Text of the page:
SchoolFamily Voices

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Our Schools Work

I'm sure you've heard that our schools are failing us, that international students kick our kids' fannies on tests,and that we'll all be working for the Chinese and Indians in just a few years, right? Those assertions have always troubled me, as they just don't seem to fit with the fact that our country is still leading innovation and taking care of much of the world financially.

Finally, though, there's some sanity in the discussion. While I do know that there is plenty we can do better in our schools, Jay Matthews -- the best education columnist on the beat -- adds a much-needed dose of facts and reality to the discussion. His conclusion? The sky is not falling on our schools. I agree.

Key points from the piece:

  • If you're going to compare test scores, helpful if kids taking the tests are same age or taking test after same prep.

  • If you're going to compare career paths, helpful to check if "engineer" means same thing in both countries.

  • If one country (the US) aims for the most part to keep all of its students in traditional high schools and another siphons off (early) many of its lesser academic stars straight to career-training (and doesn't test those students), then do you have an apples-to-apples comparison on testing?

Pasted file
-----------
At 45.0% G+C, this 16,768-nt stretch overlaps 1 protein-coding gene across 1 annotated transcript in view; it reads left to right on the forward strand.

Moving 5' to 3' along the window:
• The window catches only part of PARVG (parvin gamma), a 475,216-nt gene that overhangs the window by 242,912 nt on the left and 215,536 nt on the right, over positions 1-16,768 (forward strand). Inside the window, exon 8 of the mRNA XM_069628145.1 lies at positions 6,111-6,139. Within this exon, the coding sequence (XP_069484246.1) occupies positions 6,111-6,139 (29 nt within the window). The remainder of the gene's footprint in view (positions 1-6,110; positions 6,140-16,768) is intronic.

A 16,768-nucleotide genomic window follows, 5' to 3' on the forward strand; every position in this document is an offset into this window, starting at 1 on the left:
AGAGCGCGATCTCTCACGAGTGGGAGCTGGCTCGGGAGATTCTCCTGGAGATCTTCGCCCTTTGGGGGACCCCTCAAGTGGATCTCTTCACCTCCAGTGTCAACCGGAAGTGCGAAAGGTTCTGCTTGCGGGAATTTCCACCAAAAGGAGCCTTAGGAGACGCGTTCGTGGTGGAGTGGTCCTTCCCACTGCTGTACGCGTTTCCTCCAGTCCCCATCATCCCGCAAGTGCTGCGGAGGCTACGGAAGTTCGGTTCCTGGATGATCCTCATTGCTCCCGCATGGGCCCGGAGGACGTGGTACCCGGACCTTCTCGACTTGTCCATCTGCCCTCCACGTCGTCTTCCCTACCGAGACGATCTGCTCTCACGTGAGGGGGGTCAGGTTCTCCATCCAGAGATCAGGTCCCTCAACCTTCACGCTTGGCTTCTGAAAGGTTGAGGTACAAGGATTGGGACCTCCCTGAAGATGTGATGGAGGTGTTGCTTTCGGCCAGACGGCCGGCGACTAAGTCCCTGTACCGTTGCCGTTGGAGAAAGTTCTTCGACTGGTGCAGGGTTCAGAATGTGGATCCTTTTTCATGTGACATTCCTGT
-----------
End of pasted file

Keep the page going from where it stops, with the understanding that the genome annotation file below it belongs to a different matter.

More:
In the end it comes down to how you and your school are doing with your child? Is he or she challenged? Are you connecting and getting involved and keeping things on a good track? Or you encouraging life-long learning? That's what this site is all about, and it's important that we don't let doom-and-gloomers tell us that we can't do it well. Thanks Jay!
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#1 Aish A. 2008-11-04 14:36
This articles definitely gives a spin to the notion that students from other countries are doing far better than those in the US. Even the presidential candidates have touched this point time and again.

Once thing to note however is that various articles and statistical reports point in different direction. I recently read an article in the New York times- Math Skills Suffer in U.S suggesting that U.S students do in fact lag behind the students from other countries and the US students that do better in international tests are children form immigrant families that have moved to the US.

This shows that the school system in the US is still pretty strong and at the end it comes down to individual families on how they are raising their children and imparting the value of good education in them. Family and society are equally (or more) responsible for the right upbringing and that's what you talk about on your site as well.

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